REGINA -- A local Regina woman is a proud horse owner of the 2020 Kentucky Derby winner, “Authentic."

Valli Johnson, who was a member of the Regina Pony Club in the 1970s and 80s, is a part-owner of the three-year-old thoroughbred.

Authentic finished the Kentucky Derby first, 1 1/4 lengths ahead of Tiz the Law; the “Run For the Roses” favourite.

The horse enthusiast purchased a micro share for $204 USD, to own 0.001% of Authentic. Johnson.

“I think I own one of the hairs on his muzzle, but it’s the winning hair,” Johnson laughed.

The opportunity arose as part of a new horse ownership business model. The website pioneered the ownership concept, which aims to educate and build transparency around the horse racing industry.

Johnson is one of 5314 people who can claim ownership of Authentic.

“I researched the company and then I researched the horses, their bloodlines, their owners, their jockeys, everything about them and Authentic was by far the best,” Johnson said.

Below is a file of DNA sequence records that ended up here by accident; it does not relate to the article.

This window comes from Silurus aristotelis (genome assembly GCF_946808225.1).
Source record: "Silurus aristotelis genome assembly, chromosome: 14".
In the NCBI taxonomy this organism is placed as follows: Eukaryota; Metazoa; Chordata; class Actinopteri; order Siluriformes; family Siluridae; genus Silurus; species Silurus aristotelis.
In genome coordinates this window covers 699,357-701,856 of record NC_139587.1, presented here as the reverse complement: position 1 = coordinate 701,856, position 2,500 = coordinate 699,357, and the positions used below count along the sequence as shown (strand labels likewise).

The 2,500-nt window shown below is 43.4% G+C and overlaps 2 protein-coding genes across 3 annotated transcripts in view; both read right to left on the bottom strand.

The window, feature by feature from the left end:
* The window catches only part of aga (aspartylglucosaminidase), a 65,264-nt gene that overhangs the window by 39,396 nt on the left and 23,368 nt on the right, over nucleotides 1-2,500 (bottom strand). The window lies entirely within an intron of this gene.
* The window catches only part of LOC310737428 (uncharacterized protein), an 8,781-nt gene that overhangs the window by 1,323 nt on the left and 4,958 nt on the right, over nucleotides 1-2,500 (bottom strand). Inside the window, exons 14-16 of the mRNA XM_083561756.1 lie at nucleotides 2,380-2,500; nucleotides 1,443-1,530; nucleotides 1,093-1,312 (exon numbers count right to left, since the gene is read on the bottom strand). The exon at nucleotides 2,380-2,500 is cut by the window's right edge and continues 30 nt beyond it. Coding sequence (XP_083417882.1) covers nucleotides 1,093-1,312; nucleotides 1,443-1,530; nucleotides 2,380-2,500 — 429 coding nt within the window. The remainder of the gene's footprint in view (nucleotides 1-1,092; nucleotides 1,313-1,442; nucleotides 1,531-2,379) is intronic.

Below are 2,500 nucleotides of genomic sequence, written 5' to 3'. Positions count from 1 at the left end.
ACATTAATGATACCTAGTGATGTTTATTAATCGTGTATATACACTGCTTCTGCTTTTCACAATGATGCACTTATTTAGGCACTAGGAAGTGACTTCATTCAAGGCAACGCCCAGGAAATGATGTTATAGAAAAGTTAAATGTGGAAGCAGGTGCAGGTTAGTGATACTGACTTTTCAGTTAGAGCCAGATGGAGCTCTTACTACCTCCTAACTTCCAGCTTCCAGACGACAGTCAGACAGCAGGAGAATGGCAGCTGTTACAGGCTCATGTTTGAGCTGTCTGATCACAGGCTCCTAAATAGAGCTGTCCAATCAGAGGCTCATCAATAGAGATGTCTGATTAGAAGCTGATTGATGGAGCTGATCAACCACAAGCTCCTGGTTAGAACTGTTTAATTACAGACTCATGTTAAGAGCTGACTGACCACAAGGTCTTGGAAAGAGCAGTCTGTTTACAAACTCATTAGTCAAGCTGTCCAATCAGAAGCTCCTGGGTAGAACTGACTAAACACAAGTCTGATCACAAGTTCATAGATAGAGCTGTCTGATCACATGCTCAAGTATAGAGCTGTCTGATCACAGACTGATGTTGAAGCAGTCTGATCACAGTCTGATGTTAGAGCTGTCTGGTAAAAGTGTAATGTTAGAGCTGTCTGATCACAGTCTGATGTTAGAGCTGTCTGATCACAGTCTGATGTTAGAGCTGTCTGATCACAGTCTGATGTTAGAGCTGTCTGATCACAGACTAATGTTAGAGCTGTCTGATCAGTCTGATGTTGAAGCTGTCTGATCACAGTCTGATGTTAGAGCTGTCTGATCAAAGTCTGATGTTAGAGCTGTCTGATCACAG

The ownership also offers some interesting, inside the stable perks.

“They send us workout videos of him, they send us interviews with the trainers and with the jockeys,” said Johnson.

Johnson owned two horses growing up in Regina, ‘Stormy Time’ and ‘Tequila’. However, a surgery 40 years ago halted her riding career. Now, the horse fanatic is getting back in the saddle in a sense.

“Being a horse owner a million years ago I just had to have a part of this horse,” said Johnson. “I never thought I’d ever be able to own a horse again and this is probably the only way I ever will.”

On Sept. 5, when the gates opened for the Triple Crown race at Churchill Downs, Johnson prepared in style.

“I have no idea what goes in a mint julep, so I had a mint Baileys instead,” she said.

Then she almost spilled the drink watching Authentic down the final stretch of the race.

“All the way down the stretch, I was crying, I had tears just streaming down my face,” Johnson said.

Authentic crossed the finish line at 2:00:61, the fastest time in 19 years. The horse also won $1.8 million dollars.

The ownership entitles Johnson to lifetime racing and breeding rights, but she won’t make a dime off the race.

“You don’t get into horses to make money,” Johnson said. “We may get a few dollars in the end.”

The many fees associated with maintaining a horse will come out of the horse’s winnings and the investment from the micro-shares, meaning Johnson never has to contribute more than the initial fee.

One day, Johnson may earn a few dollars, or even her $204US investment back, but that’s not the point of what she’s doing.

“I own a Kentucky Derby Winner, that’s all I care about.”